1. We always need to get permission from the landlord and check out the subject property first.
2. Look for and write down some key features of the property. A few things you might consider:
- Take some measurements, such as the square footage of the property.
- What is the overall condition of the property?
- Are there any special highlights or amenities that may stand out?
- Inspect the electric meters. Explore the layout.
- What makes the property unique?
- What is the availability of parking? In some cities, parking is an important necessity and many tenants are willing to pay more for it. More income for the property means more value!
3. Now we’re gonna move on to check out the comparable sales and compare them to our subject property.
- What attributes, amenities, or features contributed to the values that these comparables were sold at?
- Is the property better or worse than our subject property?
- How similar are the comparables to the subject property?
Note: Most of the properties that we’re looking at, if not all of them are tenant occupied. So we need to be pretty careful and respect their space. Oftentimes I just take a look from the street because from the street I could tell if the building’s been painted or if any level of improvements have been done to the property.
A lot of factors that are considered when inspecting the subject property and comparables. At the end of it all, it comes down to the amount of income or potential income that the property is producing.
4. Narrow down the comparables to four or five properties based on: proximity and similarities to the subject property.
Important Note: You can’t do a financial analysis without doing the market analysis first, because the information output from the market analysis now becomes the input for my financial analysis.
So the cap rates, the gross rent multiplier, the price per door, and the price per square foot that we extracted from the Data Gathering and Market Analysis, are inputted straight into the Financial Analysis, which also contains our Sage 5-2-1 Formula.
It’s important to note that ultimately, the financial analysis is not absolute, meaning I am going to get a range of values off of the benchmarks that we like to use but ultimately it’s my experience and my background, as a CCIM that really determines the value. That’s why it’s absolutely crucial that you’re working with a true professional, especially if you’re still a new real estate investor.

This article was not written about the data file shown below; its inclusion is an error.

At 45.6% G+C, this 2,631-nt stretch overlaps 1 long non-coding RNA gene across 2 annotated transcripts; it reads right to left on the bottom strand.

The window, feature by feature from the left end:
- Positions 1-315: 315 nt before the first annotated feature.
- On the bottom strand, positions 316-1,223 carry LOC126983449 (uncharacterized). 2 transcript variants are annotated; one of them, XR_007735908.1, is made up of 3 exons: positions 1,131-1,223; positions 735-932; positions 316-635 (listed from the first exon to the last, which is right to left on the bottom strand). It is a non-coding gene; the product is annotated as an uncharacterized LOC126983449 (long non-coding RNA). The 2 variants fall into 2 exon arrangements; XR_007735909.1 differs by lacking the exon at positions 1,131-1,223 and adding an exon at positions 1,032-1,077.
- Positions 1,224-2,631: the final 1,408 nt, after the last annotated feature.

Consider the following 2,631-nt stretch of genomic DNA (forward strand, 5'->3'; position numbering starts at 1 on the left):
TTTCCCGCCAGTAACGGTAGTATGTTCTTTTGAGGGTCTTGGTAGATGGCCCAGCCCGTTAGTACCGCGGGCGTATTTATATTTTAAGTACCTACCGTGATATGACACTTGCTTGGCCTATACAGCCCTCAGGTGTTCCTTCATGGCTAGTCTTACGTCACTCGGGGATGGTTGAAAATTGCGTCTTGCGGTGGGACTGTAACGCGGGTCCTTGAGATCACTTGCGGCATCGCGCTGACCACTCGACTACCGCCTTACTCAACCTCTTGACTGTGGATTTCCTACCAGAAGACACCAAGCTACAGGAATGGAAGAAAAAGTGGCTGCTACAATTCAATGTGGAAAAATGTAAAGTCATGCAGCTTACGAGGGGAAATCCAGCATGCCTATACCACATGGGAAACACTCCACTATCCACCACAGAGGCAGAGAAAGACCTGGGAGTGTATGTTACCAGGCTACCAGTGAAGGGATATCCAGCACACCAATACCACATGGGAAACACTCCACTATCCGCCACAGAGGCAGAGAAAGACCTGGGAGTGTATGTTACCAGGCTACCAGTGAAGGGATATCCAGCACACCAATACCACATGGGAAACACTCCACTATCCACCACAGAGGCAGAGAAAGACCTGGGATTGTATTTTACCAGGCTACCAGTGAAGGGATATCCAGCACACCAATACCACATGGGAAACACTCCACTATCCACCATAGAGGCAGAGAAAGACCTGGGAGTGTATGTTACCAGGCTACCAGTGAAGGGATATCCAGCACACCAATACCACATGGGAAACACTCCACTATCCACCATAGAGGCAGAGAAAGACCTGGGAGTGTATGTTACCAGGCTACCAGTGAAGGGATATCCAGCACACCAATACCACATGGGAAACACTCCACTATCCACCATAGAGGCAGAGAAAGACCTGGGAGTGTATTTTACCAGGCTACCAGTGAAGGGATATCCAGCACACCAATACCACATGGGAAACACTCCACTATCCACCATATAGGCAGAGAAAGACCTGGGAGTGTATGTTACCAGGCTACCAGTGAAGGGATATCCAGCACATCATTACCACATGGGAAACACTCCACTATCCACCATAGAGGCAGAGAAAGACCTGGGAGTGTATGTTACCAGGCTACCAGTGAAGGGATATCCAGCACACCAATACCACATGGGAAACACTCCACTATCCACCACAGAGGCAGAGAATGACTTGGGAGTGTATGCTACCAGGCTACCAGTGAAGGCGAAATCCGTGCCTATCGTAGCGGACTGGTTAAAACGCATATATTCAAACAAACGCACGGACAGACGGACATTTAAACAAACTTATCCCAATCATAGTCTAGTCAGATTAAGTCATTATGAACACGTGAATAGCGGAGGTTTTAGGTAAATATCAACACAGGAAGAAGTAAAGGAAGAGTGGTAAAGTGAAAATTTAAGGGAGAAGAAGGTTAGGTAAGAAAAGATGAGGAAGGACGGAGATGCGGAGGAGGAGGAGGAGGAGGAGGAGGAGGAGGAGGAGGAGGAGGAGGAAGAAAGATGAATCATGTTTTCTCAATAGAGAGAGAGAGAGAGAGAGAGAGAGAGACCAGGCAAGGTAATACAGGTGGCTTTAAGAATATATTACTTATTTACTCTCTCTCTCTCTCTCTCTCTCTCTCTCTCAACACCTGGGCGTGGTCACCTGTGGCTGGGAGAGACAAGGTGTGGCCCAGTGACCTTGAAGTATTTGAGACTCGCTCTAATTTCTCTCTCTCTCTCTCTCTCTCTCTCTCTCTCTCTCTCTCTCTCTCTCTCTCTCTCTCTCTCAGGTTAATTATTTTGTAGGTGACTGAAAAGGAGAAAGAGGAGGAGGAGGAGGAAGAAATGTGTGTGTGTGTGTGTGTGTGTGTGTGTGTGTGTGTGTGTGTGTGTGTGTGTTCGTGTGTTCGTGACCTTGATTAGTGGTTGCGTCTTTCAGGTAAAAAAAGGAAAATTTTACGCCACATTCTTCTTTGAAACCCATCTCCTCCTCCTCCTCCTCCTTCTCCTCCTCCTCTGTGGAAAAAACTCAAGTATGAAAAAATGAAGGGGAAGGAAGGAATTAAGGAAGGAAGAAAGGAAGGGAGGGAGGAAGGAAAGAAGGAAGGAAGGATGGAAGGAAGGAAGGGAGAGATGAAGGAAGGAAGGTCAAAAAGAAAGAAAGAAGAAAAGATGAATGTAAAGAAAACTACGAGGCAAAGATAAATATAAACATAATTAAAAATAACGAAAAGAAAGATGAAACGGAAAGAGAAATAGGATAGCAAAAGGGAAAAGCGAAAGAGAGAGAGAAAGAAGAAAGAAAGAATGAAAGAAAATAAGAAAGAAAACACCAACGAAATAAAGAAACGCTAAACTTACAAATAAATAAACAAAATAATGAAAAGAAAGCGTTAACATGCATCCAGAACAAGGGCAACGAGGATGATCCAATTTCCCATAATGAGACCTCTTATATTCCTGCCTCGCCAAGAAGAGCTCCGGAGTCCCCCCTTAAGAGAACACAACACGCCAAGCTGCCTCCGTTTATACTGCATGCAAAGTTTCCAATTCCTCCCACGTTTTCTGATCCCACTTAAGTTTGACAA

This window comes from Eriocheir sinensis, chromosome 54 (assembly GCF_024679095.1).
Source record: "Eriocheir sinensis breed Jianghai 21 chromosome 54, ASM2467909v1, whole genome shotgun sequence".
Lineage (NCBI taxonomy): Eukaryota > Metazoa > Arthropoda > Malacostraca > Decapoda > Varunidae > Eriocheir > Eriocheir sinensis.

1. We analyze the income of our subject property and compare it to our comparable properties. In reality it’s impossible to find buildings that all share the same income.
2. Next we look at the unit breakdown. The first metric that we use as part of our formula is price per unit. Please know that I’m not looking to find the average in my analysis. Why? Because the property that I’m evaluating might be better or worse than the average. So this just gives me one benchmark when determining value.
3. Then we go through the average Capitalization Rate for all the properties.
4. Next is the Gross Rent Multiplier, which is market-derived.
4. The last thing that we do is weight the data points of our comparables. Some comparables were favorable, however they were out of proximity. So we weigh them a little bit less. Some comparables were literally next door or in that same area, so we give them more credit.
Note: In the end, we’re going to come up with a wide range of figures and values. We’re gonna have values from the Sales Comparison Approach. We’re gonna have values from the Income Approach. It’s my job now to figure out what value is the most accurate. Sometimes the Sales Comparison Approach will give me a really high figure. Sometimes the Income Approach gives me a really low figure. That’s why we only use the data from the Financial Analysis as a benchmark when considering value.
So it’s up to me, as the professional, to figure out which price value I believe can
- sell this property,
- get accepted by the potential buyer, and
- be proven by an appraiser.
Analyzing the true value of a property is not easy nor is it black and white. Following our three-step approach or our Sage 5-2-1 formula only provides benchmark figures. Now it’s my job to take my experience, my background what the market has given me to come up with the value that I believe the market would pay. We don’t get a random number from the computer and go with it. There’s no right way to do it, but we certainly pride ourselves in being able to accurately determine property values, which helps us sell properties for 10% more and 10x faster than average.
I hope you learned something today. If you have any questions, feel free to reach out! Otherwise, I’ll see you next time.